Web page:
The use of stents and bypass for CV prevention is at least controversial. In this blog, we explore the existing evidence.

Today we’re going to talk about stents. So let me get this one straight from the beginning, Stents don’t prevent heart attacks, neither do bypass grafts, and we will find out why.

We recently published a book called “Prevention Myths: Why Stress tests can’t predict your heart attack,” but thinking about it, maybe we should have titled the book “Thinking about Getting a Stent or a Stress Test or a Bypass Graft: Read This Before You Do.”

Today’s topic is covered in detail, sometimes the gory detail, and sometimes the bone-numbing detail of exactly what the statistics show.

Doctors’ stated intention for 90% of stents is to prevent a heart attack. But the harsh reality is that stents don’t prevent heart attacks. So are all of those stents, patient emotional pain, and coronary cath labs a waste?

Let’s look. This blog will be an analysis, a re-analysis, and an update on the ischemia trials.

Until the original ISCHEMIA trial, you had COURAGE, ORBITA, and some other studies saying, “no, stents don’t prevent heart attacks.” So doctors were saying that “maybe bypass grafts are the only way.” Then the ISCHEMIA trial showed that bypass grafts don’t prevent heart attacks, either.

It was the typical plumbing cardiologist mindset and patient’s mindset. This “plumbing analogy” is the problem with fat in arteries. People think fat in your diet causes fat in the arteries. We see arteries as pipes. Clear the pipes.

Patients want to do that, just like doctors. Don’t blame all of that on the doctors. It’s an easy assumption. But as it became more apparent that stents don’t prevent heart attacks, the easy assumption had an adjustment.

Does it have to be bypass grafts? The ischemia trial came out and included bypass grafts. The researchers said, “they don’t prevent heart attacks either.”
Let’s take a closer look. Below you’ll find an update and re-analysis of an interesting article published in 2021 in the journal Circulation, which is a well-respected academic medical journal.

The outcomes are: “Patients with stable coronary artery disease and moderate or severe ischemia would benefit from revascularization.” In other words, if you’ve got junk in your pipes and put a new vessel in there, a new pipe, you’re going to benefit. That was the assumption for this study.

They used 5,179 patients with moderate or severe ischemia. They were randomized to an initial invasive or conservative management.

Invasive management: if you surgically put a stent in the existing pipe or a new pipe (a bypass), conservative management is not performing those procedures. Then doctors use CT angiograms to assess anatomic eligibility. (Anatomic eligibility is a subjective assessment, “is there a plaque that I think I can actually stent”?) Back to the research team. They used the CT angiogram to decide whether the people had enough ischemia to include in the trial.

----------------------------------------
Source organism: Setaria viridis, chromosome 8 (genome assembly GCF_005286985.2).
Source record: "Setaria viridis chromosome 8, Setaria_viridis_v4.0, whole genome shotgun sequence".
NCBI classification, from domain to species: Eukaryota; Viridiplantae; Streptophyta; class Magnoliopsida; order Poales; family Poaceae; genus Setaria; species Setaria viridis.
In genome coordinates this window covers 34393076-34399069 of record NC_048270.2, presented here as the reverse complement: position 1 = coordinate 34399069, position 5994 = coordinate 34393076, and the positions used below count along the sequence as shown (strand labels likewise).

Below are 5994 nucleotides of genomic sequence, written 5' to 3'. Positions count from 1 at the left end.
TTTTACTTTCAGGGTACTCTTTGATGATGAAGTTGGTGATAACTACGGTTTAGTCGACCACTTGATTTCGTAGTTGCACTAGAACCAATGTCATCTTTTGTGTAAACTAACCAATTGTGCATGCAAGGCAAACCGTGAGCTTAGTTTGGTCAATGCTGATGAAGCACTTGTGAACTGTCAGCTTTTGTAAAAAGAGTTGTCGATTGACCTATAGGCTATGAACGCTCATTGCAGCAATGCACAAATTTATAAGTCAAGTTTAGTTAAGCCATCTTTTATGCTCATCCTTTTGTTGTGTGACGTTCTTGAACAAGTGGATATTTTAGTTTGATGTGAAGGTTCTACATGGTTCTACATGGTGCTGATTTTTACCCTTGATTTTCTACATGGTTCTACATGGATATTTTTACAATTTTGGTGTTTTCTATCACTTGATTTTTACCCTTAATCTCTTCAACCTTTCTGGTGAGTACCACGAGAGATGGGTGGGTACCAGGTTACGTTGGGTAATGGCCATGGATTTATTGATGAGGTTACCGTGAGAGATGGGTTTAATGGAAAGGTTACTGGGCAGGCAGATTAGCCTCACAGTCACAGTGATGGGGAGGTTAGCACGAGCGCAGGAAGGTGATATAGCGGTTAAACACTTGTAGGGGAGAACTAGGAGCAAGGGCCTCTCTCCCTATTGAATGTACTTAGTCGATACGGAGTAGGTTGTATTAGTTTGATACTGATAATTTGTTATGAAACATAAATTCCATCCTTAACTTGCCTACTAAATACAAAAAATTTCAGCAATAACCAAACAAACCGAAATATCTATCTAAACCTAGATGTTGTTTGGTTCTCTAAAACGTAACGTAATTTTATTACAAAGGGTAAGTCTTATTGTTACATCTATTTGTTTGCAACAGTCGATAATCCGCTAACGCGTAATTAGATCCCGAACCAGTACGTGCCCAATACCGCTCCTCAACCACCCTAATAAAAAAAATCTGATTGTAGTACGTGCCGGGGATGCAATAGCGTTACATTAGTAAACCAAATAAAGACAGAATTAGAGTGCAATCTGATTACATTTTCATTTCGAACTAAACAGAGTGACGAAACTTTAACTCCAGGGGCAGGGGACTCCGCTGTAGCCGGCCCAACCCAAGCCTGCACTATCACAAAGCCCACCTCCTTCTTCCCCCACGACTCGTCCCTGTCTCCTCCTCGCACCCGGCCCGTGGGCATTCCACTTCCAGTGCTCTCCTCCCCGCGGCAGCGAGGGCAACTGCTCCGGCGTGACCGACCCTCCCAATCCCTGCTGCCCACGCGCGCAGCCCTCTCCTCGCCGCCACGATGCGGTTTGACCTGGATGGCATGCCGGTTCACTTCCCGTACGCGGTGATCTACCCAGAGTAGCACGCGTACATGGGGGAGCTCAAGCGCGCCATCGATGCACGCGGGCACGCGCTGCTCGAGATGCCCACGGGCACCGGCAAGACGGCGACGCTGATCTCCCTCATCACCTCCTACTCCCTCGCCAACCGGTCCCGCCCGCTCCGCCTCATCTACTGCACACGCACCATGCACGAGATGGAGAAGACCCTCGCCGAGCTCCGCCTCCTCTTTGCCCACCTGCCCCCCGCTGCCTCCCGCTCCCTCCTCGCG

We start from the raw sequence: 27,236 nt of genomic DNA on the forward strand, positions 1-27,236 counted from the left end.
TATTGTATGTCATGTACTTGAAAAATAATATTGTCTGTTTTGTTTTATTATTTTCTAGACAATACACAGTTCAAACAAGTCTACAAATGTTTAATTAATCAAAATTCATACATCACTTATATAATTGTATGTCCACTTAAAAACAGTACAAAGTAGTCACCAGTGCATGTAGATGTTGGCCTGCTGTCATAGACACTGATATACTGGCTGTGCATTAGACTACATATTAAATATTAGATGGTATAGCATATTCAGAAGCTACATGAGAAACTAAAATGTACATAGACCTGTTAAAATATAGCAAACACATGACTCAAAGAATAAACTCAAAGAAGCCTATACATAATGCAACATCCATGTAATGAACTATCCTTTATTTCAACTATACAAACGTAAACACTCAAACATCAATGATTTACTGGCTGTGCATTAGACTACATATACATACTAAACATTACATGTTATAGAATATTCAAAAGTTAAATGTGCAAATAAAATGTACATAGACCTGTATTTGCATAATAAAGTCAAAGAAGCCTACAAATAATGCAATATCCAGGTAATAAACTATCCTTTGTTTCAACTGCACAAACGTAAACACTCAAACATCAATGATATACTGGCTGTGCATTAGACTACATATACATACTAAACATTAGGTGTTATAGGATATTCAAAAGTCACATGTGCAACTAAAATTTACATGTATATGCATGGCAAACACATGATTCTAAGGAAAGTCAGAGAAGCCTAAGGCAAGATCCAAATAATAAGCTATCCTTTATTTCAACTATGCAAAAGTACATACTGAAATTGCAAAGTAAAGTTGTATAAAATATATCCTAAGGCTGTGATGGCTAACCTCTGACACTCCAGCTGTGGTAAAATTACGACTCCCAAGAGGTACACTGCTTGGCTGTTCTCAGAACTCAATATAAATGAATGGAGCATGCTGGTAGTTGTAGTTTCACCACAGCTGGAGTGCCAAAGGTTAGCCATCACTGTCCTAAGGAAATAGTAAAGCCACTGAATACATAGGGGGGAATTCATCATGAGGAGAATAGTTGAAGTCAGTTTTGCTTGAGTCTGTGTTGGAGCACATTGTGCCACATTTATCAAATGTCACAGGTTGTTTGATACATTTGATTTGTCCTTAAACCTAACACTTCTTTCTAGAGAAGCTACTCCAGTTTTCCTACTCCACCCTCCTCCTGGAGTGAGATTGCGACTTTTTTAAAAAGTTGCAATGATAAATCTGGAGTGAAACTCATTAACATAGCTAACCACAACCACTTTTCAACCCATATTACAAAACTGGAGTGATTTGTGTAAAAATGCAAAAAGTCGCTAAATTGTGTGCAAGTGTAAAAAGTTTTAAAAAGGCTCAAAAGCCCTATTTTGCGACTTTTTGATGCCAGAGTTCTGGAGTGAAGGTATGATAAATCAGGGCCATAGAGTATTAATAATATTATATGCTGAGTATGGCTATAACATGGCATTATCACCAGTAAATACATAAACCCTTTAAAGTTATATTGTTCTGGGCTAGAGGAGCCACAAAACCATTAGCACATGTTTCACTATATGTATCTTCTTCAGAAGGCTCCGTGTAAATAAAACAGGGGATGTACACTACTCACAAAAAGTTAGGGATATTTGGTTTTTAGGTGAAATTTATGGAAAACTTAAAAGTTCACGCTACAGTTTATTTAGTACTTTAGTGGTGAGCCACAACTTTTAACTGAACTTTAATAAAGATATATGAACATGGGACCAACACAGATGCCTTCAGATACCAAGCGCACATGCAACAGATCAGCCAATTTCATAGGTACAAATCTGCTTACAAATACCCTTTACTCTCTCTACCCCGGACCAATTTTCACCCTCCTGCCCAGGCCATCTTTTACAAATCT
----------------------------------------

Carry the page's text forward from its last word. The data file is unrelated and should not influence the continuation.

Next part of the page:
Let’s pause for a moment; let’s clarify a key concept before we continue, what is ischemia? Ischemia is when you’re not getting enough blood flow. You don’t get enough oxygen or remove waste materials. We’re talking about not getting enough blood flow to the heart’s arteries.

So, the authors looked at the extent and severity of coronary artery disease using the modified Duke Prognostic Index. Ischemia severity was interpreted by independent core laboratories using nuclear echocardiography, magnetic resonance (MRI), and exercise tolerance testing.

What were the results using a randomized comparison? People that have said all standard criteria indicate you need a stent or a bypass?
They said, “some people will get a stent or a bypass. Others are not getting a stent or bypass”. They’re going to talk to them about their lifestyle. They’re going to speak with them about medications. We’ll see who does better”.
Remember, ischemia is the condition of not having enough blood going to the heart’s muscle tissue. Moderate or severe ischemia was associated with increased mortality or death rate.

Ischemia of the heart muscle is a dangerous condition. It causes MI (myocardial infarction) or heart attack rates. Heart attack rates increased with worsening ischemia severity.

They are underlining that medically, doctors are getting it right. They know that when somebody has an increased risk for lack of blood flow to the heart tissue, it increases the severity of coronary artery disease.